link rel="stylesheet" href="https://maxcdn.bootstrapcdn.com/bootstrap/3.3.7/css/bootstrap.min.css"> Warning to New Investors: Starting Small May Cost You

This page may include affiliate links. See our disclaimer for more details.

Warning to New Investors: Starting Small May Cost You

dollar
Investing Tags: , , 2 Comments

New investors often ask, “How much money do you need to start investing?”

So How Much Do You Need?

Technically you need enough to open a brokerage account and buy one share of stock plus the commission. Some online brokers, like E*TRADE have a $500 minimum to open an account while TD Ameritrade has no minimum. So technically you could open an account with TD Ameritrade with say $10 and invest in one share of a $3 stock (TD Ameritrade charges $6.95 commission).

But How Much Should You Really Start With?

However, the real answer is that you should have much more than $10 or $20 before you start investing. If you only have enough to buy one or two shares at a time, the amount you will pay in commissions will severely eat into any gains you may earn. Let’s say you can buy two shares of stock of company ABC for $10 a share. If you use TD Ameritrade, you will pay $6.95 in commissions to buy the two shares. This means your $10 stock actually costs $13.48 per share ($10 share price plus $6.95 commission divided by 2). So you would need the stock price to increase over 34% just for you to break even on the purchase! Don’t forget you pay a commission on the sale as well, so add another $3.48 per share to your break even price and now you need the stock price to rise over 68% for you to be able to sell and not lose money.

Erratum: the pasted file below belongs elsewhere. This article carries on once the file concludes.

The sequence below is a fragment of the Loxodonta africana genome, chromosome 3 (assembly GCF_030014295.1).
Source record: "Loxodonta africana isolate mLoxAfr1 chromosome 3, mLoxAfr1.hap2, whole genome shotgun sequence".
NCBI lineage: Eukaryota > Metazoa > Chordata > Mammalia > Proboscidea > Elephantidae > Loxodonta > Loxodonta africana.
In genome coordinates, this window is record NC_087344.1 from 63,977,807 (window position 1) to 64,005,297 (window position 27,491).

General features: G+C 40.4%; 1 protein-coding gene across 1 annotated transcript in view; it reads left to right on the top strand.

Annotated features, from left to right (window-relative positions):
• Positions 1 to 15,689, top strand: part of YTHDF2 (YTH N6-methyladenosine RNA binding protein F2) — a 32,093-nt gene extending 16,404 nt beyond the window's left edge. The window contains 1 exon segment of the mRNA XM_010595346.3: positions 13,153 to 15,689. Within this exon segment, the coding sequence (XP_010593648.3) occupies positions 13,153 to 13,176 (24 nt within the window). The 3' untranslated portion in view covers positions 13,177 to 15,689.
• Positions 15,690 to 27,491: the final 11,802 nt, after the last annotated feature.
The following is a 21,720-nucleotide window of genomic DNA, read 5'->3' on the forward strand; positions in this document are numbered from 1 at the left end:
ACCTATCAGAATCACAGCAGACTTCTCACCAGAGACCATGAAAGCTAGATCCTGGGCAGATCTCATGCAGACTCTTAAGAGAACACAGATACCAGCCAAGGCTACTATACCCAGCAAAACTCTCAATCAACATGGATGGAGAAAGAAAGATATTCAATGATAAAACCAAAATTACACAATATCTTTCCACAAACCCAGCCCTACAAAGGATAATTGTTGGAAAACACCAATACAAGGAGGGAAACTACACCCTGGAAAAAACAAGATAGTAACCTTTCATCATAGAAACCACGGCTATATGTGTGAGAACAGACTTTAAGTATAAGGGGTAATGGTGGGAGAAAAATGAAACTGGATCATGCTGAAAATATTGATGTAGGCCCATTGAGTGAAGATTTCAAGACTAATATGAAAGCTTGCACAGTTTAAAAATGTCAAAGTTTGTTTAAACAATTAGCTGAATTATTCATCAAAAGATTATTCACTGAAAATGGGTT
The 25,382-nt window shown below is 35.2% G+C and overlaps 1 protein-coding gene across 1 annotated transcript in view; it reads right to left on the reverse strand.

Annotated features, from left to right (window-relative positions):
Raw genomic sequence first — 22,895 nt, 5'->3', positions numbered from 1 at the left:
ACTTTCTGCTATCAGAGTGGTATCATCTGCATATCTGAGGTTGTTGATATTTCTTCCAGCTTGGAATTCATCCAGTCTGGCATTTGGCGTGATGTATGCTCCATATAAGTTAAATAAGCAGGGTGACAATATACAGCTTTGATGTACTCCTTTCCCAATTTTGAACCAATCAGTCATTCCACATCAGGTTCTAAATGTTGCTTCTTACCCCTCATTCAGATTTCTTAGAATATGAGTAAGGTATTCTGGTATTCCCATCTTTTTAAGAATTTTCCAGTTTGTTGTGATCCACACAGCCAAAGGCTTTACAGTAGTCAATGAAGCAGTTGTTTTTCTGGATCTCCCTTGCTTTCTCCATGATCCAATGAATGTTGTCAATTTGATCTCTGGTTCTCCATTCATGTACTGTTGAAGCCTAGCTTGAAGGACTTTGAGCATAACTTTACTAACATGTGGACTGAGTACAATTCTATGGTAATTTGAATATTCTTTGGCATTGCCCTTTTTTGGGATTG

Starting Small Can Be a Struggle

The above example is one reason why small investors often have a hard time making money. By buying in quantities that are too small, commissions cut into most of your gains making it harder to actually earn a profit. However, if you save up and wait to buy in larger quantities, then the commissions become a smaller cost per share. When starting out, I recommend buying enough shares so that the total commission only adds 5-10% to your break even price.  The lower you can get this percentage the better, but this is a good starting point. Over the past few years, the overall stock market has increase a little over 11% per year.  So if you can keep you commissions to 5-10%, on average you should be making money after a year.

Increase the Number of Shares You Purchase

If you could purchase 20 shares of a $10 stock, the commission would only add $.70 per share (factoring both the commission to buy and sell) to your break even, which means you only need the stock to increase 7% for you to reach break even instead of the 68% if you only purchased two shares. This break even price continues to drop the more you invest.  So in this example, around $200 would be the minimum you want to start with.

Start Saving. Like Now!

I don’t intend to discourage anyone from investing. I recommend putting as much money away as you can to invest, no matter how small it is. However, I just don’t recommend actually investing it in stocks until you have enough saved up (at least a few hundred dollars) to buy enough shares so that commissions don’t work against you. Why would you want to work hard to save money to invest just to lose it to commissions? Also, by having more saved up, you can better diversify your portfolio (which is another important topic you should research before investing). So if you only have $10-$20, open a savings account and keep adding to each month until you’ve reached your target amount.


Leave a Reply

2 Comments on "Warning to New Investors: Starting Small May Cost You"

Notify of
avatar
Sort by:   newest | oldest | most voted
Gabriella
Guest

“Start Saving. Like Now!”….A small but great piece of advice to apply. Investing is a valuable and underrated skill that is so readily available to people. Yet, like all good things, it does not come with minimal effort, but requires thought, planning, and in this case, saving! A good read, thanks for sharing!

wpDiscuz